4. “Endnotes Committee,” American Library Association, accessed April 22, 2017, http://www.ala.org/nmrt/oversightgroups/comm/schres
  5. “Endnotes Committee,” American Library Association, accessed April 22, 2017, http://www.ala.org/nmrt/oversightgroups/comm/schres
  6. “Endnotes Committee,” American Library Association, accessed April 22, 2017, http://www.ala.org/nmrt/oversightgroups/comm/schres
  7. American Library Association. (2014). Endnotes Committee. Retrieved from http://www.ala.org/nmrt/oversightgroups/comm/schres
  8. “Endnotes Committee,” American Library Association, accessed April 22, 2017, http://www.ala.org/nmrt/oversightgroups/comm/schres
  9. “Endnotes Committee,” American Library Association, accessed April 22, 2017, http://www.ala.org/nmrt/oversightgroups/comm/schres
  10. “Endnotes Committee,” American Library Association, accessed April 22, 2017, http://www.ala.org/nmrt/oversightgroups/comm/schres
  11. “Endnotes Committee,” American Library Association, accessed April 22, 2017, http://www.ala.org/nmrt/oversightgroups/comm/schres
  12. “Endnotes Committee,” American Library Association, accessed April 22, 2017, http://www.ala.org/nmrt/oversightgroups/comm/schres
  13. “Endnotes Committee,” American Library Association, accessed April 22, 2017, http://www.ala.org/nmrt/oversightgroups/comm/schres
  14. “Endnotes Committee,” American Library Association, accessed April 22, 2017, http://www.ala.org/nmrt/oversightgroups/comm/schres
  15. “Endnotes Committee,” American Library Association, accessed April 22, 2017, http://www.ala.org/nmrt/oversightgroups/comm/schres
  16. “Endnotes Committee,” American Library Association, accessed April 22, 2017, http://www.ala.org/nmrt/oversightgroups/comm/schres
  17. “Endnotes Committee,” American Library Association, accessed April 22, 2017, http://www.ala.org/nmrt/oversightgroups/comm/schres
  18. “Endnotes Committee,” American Library Association, accessed April 22, 2017, http://www.ala.org/nmrt/oversightgroups/comm/schres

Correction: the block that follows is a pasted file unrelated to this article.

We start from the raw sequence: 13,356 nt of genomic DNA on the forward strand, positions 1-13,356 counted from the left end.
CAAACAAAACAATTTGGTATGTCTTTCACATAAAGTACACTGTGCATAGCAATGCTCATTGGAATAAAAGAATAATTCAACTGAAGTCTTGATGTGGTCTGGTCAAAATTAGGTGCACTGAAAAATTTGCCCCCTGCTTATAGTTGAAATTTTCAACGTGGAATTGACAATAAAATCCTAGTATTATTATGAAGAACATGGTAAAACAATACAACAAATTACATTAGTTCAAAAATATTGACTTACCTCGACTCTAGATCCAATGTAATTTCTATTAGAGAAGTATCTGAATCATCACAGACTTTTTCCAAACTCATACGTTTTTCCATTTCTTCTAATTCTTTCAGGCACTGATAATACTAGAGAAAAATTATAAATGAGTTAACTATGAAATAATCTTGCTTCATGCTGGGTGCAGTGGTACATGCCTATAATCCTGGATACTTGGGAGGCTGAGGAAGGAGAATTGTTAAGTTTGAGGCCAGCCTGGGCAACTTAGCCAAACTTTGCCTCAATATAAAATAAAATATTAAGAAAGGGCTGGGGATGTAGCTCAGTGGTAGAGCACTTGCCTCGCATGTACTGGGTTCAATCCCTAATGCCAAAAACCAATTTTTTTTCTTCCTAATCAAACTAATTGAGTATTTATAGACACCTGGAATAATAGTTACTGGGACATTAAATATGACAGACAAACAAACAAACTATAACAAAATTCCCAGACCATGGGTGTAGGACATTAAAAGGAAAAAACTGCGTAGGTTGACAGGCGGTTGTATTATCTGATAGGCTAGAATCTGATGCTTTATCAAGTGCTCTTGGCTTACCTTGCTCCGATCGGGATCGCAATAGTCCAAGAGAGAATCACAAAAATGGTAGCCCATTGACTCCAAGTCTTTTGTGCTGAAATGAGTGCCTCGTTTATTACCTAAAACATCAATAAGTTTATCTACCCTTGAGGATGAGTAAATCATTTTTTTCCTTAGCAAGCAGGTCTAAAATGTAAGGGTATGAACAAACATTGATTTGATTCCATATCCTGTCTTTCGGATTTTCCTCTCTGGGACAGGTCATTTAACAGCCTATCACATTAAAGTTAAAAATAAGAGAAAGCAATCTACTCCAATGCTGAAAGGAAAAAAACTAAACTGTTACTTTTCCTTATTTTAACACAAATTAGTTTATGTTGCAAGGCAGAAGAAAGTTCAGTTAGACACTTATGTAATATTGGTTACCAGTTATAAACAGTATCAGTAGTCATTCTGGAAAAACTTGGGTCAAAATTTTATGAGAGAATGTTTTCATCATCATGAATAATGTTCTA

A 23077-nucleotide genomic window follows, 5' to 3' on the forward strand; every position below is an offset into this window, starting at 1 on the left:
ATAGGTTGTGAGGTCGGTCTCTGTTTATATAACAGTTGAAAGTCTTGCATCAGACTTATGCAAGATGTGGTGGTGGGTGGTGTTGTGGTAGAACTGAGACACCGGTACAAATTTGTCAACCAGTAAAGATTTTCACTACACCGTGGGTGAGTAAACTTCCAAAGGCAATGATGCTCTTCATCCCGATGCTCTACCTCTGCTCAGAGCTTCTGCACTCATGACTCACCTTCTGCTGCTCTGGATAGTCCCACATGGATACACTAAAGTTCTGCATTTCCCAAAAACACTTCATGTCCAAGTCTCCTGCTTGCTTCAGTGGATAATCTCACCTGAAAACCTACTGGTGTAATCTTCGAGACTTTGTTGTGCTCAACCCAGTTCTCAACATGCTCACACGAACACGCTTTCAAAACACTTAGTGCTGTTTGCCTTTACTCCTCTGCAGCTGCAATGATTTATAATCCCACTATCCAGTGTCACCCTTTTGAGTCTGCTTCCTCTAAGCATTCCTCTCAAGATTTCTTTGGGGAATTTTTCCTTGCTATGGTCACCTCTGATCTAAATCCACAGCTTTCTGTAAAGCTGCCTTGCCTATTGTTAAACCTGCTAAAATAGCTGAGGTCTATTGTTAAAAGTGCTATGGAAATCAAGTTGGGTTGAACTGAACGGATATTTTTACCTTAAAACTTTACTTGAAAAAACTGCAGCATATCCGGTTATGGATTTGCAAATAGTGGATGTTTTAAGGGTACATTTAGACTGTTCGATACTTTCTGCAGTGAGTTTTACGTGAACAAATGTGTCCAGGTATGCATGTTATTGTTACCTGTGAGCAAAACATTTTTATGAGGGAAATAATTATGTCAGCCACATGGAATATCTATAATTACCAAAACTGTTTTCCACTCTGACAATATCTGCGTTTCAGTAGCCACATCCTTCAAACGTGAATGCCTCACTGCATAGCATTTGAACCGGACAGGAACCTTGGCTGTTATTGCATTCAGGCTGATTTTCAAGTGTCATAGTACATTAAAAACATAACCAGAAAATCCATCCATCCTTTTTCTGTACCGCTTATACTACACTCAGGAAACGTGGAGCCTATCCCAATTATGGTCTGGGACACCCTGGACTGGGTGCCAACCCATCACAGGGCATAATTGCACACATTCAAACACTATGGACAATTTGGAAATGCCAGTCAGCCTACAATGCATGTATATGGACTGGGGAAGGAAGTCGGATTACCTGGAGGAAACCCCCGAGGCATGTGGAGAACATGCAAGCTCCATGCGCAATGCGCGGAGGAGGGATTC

19. “Membership,” American Library Association Annual Report, 2015, American Library Association, accessed April 22, 2017, http://www.ala.org/aboutala/sites/ala.org.aboutala/files/content/2015-ALA-Annual%20Report-Accessible-Final-7-8-2016.pdf
  20. “Mission,” American Library Association Annual Report, 2015, American Library Association, accessed April 22, 2017,  http://www.ala.org/aboutala/sites/ala.org.aboutala/files/content/2015-ALA-Annual%20Report-Accessible-Final-7-8-2016.pdf
  21. “Endnotes Committee,” American Library Association, accessed April 22, 2017, http://www.ala.org/nmrt/oversightgroups/comm/schres
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Huntington Library Quarterly

 

Publication analysis


About the publication

Title: Huntington Library Quarterly

ISSN: 0018-7895 (Print) and 1544-399X (Online)1

Website: http://hlq.pennpress.org/home/

Purpose, objective, or mission:Huntington Library Quarterly publishes articles on the literature, history, and art of the sixteenth to eighteenth centuries in Britain and America, with special emphasis on:

  • The interactions of literature, politics, and religion
  • The social and political contexts of literary and art history
  • Textual and bibliographic studies, including the history of printing and publishing
  • American studies, through the early nineteenth century;
  • The performance history of drama and music.”2

Target audience: Academic librarians and academics with a focus on American Literature and History between 1500 and 1700.[3 Huntington Library Quarterly, University of Pennsylvania Press, accessed April 26, 2017, http://hlq.pennpress.org/home/]

Publisher: University of Pennsylvania Press3

Peer reviewed? Yes4

Type: Art, Literature, and History; scholarly. The main content of the publication is oriented toward research-based and scholarly articles.5

Medium: Print and online6

Content: Academic articles, book reviews, review articles on important research in the field. The Quarterly also has an Intramuralia section that details acquisitions of rare books, manuscripts, and ephemera by the Huntington Library.7

Frequency of publication: Quarterly8

About the publication’s submission guidelines

Location of submission guidelines: http://hlq.pennpress.org/media/80097/hlq_authorguidelines.pdf

Types of contributions accepted: Full-length academic feature articles, book reviews, and essays9

Submission and review process: Manuscripts are submitted for review via the ScholarOne website. Each manuscript should be accompanied by an abstract. In addition, any illustrations must be provided in hard copy.10

Editorial tone: Academic and formal11

Style guide used: The Chicago Manual of Style, latest edition12

Conclusion: Evaluation of publication’s potential for LIS authors

LIS authors who are interested in sixteenth-to-eighteenth century British and American society would benefit from publishing an article to this prestigious journal. Authors should be sure of their information, as readers of the journal are experts in the field and expect to have high-quality research in the journal.